Flocculation Lectins and Phenotypes

Three flocculation phenotypes have been elucidated based on the lectins they produce: Flo1 (Stratford and Assinder, 1991) NewFlo (Stratford and Assinder, 1991) and Mannose Insensitive (MI) (Masy et al, 1992; Dengis and Rouxhet, 1997). These flocculation phenotypes differ in the time of the onset of flocculation and the sugar inhibition of flocculation. Flocculation has also been classified according to time of onset and floc morphology.

Gilliland Class Flocculation Characteristics I Completely Dispersed II Flocculating into small, loose lumps late in fermentation III Flocculating into dense masses late in fermentation IV Flocculating very early in fermentation owing to non-separation of daughter cells

The genetic control of yeast flocculation has not been extensively studied. Recent reports suggest genes encoding lectin-like proteins exhibit close sequence homology (Jin and Speers, 1991, 1999; Smart, 2001). Furthermore it seems that FLO genes have interchangeable functions that can compensate for one another (Guo et al, 2000).

Flocculation Phenotypes

The Flo1 phenotype is inhibited by mannose (Burns, 1937; Miki et al, 1982; Nishihara and Toraya, 1987; Kihn et al, 1988; Stratford, 1989; Stratford and Assinder, 1991) occurs in both ale and lager strains (Miki, 1982; Stratford and Assinder, 1991; Masy et al, 1992; Smit et al, 1982; Stratford, 1993; Stratford and Carter, 1993; Teunissen et al, 1993; Teunissen et al, 1995a, b; Bony et al, 1997; Braley and Chaffin, 1999; Fleming and Pennings, 2001; He et al, 2002; Verstrepen et al, 2003) and is associated with the FLO1 gene (Watari, 1991 Masy et al, 1992; Stratford, 1993; Stratford and Carter, 1993; Teunissen et al, 1993; Teunissen et al, 1995a, b; Bony et al, 1997; Braley and Chaffin, 1999).

The NewFlo phenotype differs from that of FLO1 in several ways. Firstly NewFlo flocculation is inhibited by mannose, glucose and maltose (Stratford and Assinder, 1991; Masy, 1992; Rhymes, 1999). Secondly the NewFlo lectin is putatively encoded by the FLO10 gene (Guo et al, 2000; Smart, 2001) and is not expressed until stationary phase onset (Stratford, 1989; Stratford and Assinder, 1991; D’Hautcourt and Smart, 1999). Thirdly lectin maturation occurs some fourteen hours after the cessation of cell division (Stratford, 1989; Stratford and Assinder, 1991; Masy 1992; D’Hautcourt and Smart, 1999) and is therefore not concomitant with entry into stationary phase, although this is strain dependent (D’Hautcourt and Smart, 1999; Verstrepen et al, 2003).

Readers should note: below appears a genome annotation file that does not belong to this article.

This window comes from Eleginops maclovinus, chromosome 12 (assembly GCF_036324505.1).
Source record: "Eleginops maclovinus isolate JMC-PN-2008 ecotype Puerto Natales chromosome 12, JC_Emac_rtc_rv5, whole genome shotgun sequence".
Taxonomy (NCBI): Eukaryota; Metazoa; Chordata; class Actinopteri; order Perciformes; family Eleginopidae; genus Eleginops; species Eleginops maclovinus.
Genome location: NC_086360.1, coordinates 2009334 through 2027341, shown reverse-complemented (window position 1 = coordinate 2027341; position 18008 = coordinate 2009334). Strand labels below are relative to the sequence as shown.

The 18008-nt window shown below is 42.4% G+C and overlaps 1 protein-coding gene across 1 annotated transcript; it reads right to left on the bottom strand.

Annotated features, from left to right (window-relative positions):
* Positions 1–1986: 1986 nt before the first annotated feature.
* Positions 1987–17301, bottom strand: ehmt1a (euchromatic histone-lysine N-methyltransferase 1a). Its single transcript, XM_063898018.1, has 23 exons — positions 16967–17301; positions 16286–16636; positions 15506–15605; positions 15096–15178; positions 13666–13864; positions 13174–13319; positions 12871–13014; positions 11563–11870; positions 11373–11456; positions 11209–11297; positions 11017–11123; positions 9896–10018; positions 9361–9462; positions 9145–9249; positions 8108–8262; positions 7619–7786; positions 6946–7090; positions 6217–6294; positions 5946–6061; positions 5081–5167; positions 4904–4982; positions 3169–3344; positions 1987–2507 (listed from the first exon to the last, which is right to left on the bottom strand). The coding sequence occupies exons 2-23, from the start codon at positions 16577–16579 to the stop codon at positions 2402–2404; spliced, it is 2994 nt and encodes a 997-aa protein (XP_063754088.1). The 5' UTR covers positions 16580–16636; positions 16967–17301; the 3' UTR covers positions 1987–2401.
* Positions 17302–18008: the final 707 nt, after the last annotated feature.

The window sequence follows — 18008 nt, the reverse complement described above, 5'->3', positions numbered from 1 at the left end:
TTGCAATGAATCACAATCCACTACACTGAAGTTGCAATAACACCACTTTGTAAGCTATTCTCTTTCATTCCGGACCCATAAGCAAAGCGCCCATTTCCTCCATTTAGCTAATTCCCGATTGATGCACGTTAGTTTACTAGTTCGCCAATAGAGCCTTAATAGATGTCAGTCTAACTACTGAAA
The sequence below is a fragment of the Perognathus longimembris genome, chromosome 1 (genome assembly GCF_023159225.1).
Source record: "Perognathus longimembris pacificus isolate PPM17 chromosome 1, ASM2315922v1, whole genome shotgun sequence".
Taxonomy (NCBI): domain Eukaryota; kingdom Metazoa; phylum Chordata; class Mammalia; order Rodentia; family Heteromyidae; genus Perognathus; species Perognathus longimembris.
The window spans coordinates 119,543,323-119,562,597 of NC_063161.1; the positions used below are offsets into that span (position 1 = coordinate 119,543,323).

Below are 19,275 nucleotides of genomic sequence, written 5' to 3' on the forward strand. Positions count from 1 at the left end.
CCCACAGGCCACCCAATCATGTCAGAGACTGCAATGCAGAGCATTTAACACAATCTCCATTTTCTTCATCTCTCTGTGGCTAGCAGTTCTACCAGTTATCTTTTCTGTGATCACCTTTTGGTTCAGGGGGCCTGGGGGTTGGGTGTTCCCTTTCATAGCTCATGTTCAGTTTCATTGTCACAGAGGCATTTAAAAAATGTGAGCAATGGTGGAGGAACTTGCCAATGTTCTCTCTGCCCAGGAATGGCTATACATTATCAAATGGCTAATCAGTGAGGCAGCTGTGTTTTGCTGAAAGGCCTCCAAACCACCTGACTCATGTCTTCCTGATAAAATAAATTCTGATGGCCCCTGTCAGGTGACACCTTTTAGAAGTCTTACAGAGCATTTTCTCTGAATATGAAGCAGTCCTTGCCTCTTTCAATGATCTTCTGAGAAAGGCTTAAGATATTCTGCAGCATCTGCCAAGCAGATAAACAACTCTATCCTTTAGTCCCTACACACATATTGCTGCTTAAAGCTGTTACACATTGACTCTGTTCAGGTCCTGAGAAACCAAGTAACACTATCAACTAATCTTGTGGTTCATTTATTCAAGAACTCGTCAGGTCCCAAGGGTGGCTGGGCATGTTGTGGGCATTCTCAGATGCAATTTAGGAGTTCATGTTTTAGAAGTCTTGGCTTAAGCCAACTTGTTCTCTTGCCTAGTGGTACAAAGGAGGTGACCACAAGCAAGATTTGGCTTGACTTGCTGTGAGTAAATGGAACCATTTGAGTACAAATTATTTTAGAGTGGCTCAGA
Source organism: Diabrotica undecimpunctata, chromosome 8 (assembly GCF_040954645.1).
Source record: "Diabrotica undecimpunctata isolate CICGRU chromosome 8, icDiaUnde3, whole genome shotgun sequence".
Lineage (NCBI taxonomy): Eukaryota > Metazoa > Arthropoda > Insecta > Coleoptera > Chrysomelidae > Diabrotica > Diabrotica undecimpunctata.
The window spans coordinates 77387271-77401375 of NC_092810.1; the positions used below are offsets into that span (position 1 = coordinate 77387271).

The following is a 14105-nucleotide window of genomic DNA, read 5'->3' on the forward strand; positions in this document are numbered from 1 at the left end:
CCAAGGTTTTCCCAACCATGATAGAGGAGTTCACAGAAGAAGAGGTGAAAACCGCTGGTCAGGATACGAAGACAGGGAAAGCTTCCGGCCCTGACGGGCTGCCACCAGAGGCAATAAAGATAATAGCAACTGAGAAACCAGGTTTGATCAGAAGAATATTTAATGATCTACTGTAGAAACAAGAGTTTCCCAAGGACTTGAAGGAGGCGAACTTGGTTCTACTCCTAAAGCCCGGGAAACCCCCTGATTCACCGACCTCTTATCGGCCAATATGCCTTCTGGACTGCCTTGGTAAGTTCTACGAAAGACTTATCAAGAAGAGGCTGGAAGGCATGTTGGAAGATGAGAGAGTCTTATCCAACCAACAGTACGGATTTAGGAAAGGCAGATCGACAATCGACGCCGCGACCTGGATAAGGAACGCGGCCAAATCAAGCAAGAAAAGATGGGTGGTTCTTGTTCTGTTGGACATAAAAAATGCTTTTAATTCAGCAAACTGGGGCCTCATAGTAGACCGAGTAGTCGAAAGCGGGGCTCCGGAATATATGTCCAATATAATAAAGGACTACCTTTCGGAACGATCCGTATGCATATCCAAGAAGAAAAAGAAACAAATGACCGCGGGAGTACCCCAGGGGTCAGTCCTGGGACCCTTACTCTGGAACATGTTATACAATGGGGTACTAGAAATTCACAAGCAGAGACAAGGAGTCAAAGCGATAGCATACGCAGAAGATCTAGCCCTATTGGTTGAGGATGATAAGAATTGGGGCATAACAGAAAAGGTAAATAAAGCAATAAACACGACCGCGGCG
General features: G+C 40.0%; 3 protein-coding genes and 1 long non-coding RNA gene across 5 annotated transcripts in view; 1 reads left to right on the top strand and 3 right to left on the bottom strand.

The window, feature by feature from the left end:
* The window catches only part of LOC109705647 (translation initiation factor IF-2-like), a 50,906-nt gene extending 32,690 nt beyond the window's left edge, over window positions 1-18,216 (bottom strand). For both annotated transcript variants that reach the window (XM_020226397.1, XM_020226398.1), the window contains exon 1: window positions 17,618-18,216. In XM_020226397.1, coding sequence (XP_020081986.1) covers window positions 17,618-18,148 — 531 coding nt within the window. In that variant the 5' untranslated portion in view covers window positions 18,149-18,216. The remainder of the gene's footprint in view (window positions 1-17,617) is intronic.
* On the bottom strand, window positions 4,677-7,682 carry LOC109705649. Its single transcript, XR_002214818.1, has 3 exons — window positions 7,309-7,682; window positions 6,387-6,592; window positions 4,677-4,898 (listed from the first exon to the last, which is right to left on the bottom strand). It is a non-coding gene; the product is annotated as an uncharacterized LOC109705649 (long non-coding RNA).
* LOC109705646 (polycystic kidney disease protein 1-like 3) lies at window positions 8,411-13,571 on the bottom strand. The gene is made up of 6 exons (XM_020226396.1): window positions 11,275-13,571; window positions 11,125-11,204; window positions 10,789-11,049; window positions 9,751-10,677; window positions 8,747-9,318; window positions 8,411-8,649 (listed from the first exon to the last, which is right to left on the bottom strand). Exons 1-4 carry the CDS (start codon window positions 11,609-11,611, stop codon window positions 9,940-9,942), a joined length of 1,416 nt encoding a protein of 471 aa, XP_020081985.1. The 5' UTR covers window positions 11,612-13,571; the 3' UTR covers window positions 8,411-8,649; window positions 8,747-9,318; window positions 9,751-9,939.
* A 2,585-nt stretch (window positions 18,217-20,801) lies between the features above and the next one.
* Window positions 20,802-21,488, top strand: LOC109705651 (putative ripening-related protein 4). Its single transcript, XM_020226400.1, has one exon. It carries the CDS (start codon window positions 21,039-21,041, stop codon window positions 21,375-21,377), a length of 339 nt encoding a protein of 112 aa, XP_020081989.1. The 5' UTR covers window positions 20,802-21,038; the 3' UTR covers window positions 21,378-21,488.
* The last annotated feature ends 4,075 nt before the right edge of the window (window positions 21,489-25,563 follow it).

The MI phenotype appears to occur in ale (Saccharomyces cerevisiae, but not lager (saccharomyces pastorianus) strains (Masy et al, 1992; Dengis and Rouxhet, 1997; Jin and Speers, 1999) and is considered to be a rare phenotype. The FLO11 gene has however been identified as being essential for flocculation in S. bayanus (Ishigami et al, 2004) and characteristics such as invasive growth and pseudohyphal formation in Saccharomyces cerevisiae (Lo and Dranginis, 1998; Gagiano et al, 1999; Gancedo, 2001; Gagiano et al, 2002; Gagiano et al, 2003; Verduzco-Luque et al, 2003; Vivier et al, 2003; Guldener et al, 2004). Although this flocculation phenotype has not been fully characterised, it is differentiated from other flocculation phenotypes by a lack of inhibition of the lectin like reaction in the presence of mannose (Dengis and Rouxhet, 1997; Guo et al, 2000; Smart, 2001).